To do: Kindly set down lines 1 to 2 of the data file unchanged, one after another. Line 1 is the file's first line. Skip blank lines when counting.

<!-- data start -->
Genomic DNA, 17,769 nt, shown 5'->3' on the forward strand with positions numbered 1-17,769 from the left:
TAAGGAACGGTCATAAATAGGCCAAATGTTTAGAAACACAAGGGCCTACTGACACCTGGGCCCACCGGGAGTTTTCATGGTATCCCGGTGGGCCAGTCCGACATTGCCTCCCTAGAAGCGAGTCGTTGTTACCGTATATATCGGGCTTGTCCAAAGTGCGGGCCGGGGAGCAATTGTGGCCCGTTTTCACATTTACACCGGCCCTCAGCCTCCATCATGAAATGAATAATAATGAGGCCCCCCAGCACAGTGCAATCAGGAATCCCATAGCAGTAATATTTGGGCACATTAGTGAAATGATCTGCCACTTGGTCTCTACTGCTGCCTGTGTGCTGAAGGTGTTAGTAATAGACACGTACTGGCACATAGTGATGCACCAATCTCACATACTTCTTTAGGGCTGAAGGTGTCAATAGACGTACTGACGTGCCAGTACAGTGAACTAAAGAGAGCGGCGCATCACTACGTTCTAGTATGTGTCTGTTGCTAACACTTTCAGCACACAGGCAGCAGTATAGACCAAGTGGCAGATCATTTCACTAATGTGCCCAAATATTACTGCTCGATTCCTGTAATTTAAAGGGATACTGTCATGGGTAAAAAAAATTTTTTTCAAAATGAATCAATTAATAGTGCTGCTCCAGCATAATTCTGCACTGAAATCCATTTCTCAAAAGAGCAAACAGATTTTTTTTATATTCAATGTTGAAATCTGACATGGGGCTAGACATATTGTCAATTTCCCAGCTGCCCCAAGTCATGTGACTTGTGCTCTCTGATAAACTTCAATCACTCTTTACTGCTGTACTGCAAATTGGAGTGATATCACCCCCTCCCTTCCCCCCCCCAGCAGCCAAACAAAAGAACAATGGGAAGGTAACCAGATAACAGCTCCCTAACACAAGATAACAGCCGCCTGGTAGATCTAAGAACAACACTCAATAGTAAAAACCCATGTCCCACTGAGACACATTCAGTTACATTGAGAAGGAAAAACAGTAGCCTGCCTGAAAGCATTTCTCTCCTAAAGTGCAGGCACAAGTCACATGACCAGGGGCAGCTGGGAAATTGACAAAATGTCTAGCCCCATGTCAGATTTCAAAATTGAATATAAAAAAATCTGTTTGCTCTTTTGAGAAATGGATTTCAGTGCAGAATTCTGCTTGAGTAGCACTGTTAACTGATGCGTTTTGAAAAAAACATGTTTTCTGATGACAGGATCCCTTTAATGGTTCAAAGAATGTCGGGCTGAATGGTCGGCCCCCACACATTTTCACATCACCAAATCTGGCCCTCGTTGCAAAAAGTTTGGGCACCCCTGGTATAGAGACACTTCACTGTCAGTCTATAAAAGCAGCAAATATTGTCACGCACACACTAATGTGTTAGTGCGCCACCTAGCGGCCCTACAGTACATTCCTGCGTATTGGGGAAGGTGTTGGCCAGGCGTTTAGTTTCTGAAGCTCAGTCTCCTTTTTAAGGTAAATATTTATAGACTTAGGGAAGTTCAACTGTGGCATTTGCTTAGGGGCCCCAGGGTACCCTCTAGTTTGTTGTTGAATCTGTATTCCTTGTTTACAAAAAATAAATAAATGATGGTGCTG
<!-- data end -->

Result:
Genomic DNA, 17,769 nt, shown 5'->3' on the forward strand with positions numbered 1-17,769 from the left:
TAAGGAACGGTCATAAATAGGCCAAATGTTTAGAAACACAAGGGCCTACTGACACCTGGGCCCACCGGGAGTTTTCATGGTATCCCGGTGGGCCAGTCCGACATTGCCTCCCTAGAAGCGAGTCGTTGTTACCGTATATATCGGGCTTGTCCAAAGTGCGGGCCGGGGAGCAATTGTGGCCCGTTTTCACATTTACACCGGCCCTCAGCCTCCATCATGAAATGAATAATAATGAGGCCCCCCAGCACAGTGCAATCAGGAATCCCATAGCAGTAATATTTGGGCACATTAGTGAAATGATCTGCCACTTGGTCTCTACTGCTGCCTGTGTGCTGAAGGTGTTAGTAATAGACACGTACTGGCACATAGTGATGCACCAATCTCACATACTTCTTTAGGGCTGAAGGTGTCAATAGACGTACTGACGTGCCAGTACAGTGAACTAAAGAGAGCGGCGCATCACTACGTTCTAGTATGTGTCTGTTGCTAACACTTTCAGCACACAGGCAGCAGTATAGACCAAGTGGCAGATCATTTCACTAATGTGCCCAAATATTACTGCTCGATTCCTGTAATTTAAAGGGATACTGTCATGGGTAAAAAAAATTTTTTTCAAAATGAATCAATTAATAGTGCTGCTCCAGCATAATTCTGCACTGAAATCCATTTCTCAAAAGAGCAAACAGATTTTTTTTATATTCAATGTTGAAATCTGACATGGGGCTAGACATATTGTCAATTTCCCAGCTGCCCCAAGTCATGTGACTTGTGCTCTCTGATAAACTTCAATCACTCTTTACTGCTGTACTGCAAATTGGAGTGATATCACCCCCTCCCTTCCCCCCCCCAGCAGCCAAACAAAAGAACAATGGGAAGGTAACCAGATAACAGCTCCCTAACACAAGATAACAGCCGCCTGGTAGATCTAAGAACAACACTCAATAGTAAAAACCCATGTCCCACTGAGACACATTCAGTTACATTGAGAAGGAAAAACAGTAGCCTGCCTGAAAGCATTTCTCTCCTAAAGTGCAGGCACAAGTCACATGACCAGGGGCAGCTGGGAAATTGACAAAATGTCTAGCCCCATGTCAGATTTCAAAATTGAATATAAAAAAATCTGTTTGCTCTTTTGAGAAATGGATTTCAGTGCAGAATTCTGCTTGAGTAGCACTGTTAACTGATGCGTTTTGAAAAAAACATGTTTTCTGATGACAGGATCCCTTTAATGGTTCAAAGAATGTCGGGCTGAATGGTCGGCCCCCACACATTTTCACATCACCAAATCTGGCCCTCGTTGCAAAAAGTTTGGGCACCCCTGGTATAGAGACACTTCACTGTCAGTCTATAAAAGCAGCAAATATTGTCACGCACACACTAATGTGTTAGTGCGCCACCTAGCGGCCCTACAGTACATTCCTGCGTATTGGGGAAGGTGTTGGCCAGGCGTTTAGTTTCTGAAGCTCAGTCTCCTTTTTAAGGTAAATATTTATAGACTTAGGGAAGTTCAACTGTGGCATTTGCTTAGGGGCCCCAGGGTACCCTCTAGTTTGTTGTTGAATCTGTATTCCTTGTTTACAAAAAATAAATAAATGATGGTGCTG